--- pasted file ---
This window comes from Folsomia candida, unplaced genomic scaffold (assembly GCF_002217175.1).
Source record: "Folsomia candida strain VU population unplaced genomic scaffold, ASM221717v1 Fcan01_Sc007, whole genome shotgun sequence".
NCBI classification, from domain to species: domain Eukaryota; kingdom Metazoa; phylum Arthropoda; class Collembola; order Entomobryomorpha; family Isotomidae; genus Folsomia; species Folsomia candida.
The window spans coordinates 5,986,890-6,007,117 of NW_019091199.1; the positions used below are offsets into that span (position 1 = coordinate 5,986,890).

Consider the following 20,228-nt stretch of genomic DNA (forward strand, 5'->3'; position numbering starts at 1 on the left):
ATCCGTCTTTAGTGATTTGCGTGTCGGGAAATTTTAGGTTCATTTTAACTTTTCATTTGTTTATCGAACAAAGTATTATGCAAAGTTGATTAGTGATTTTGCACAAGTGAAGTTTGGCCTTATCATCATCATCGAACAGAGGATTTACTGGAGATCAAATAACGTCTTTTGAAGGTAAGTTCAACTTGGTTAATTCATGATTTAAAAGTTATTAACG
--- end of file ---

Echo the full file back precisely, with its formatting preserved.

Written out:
This window comes from Folsomia candida, unplaced genomic scaffold (assembly GCF_002217175.1).
Source record: "Folsomia candida strain VU population unplaced genomic scaffold, ASM221717v1 Fcan01_Sc007, whole genome shotgun sequence".
NCBI classification, from domain to species: domain Eukaryota; kingdom Metazoa; phylum Arthropoda; class Collembola; order Entomobryomorpha; family Isotomidae; genus Folsomia; species Folsomia candida.
The window spans coordinates 5,986,890-6,007,117 of NW_019091199.1; the positions used below are offsets into that span (position 1 = coordinate 5,986,890).

Consider the following 20,228-nt stretch of genomic DNA (forward strand, 5'->3'; position numbering starts at 1 on the left):
ATCCGTCTTTAGTGATTTGCGTGTCGGGAAATTTTAGGTTCATTTTAACTTTTCATTTGTTTATCGAACAAAGTATTATGCAAAGTTGATTAGTGATTTTGCACAAGTGAAGTTTGGCCTTATCATCATCATCGAACAGAGGATTTACTGGAGATCAAATAACGTCTTTTGAAGGTAAGTTCAACTTGGTTAATTCATGATTTAAAAGTTATTAACG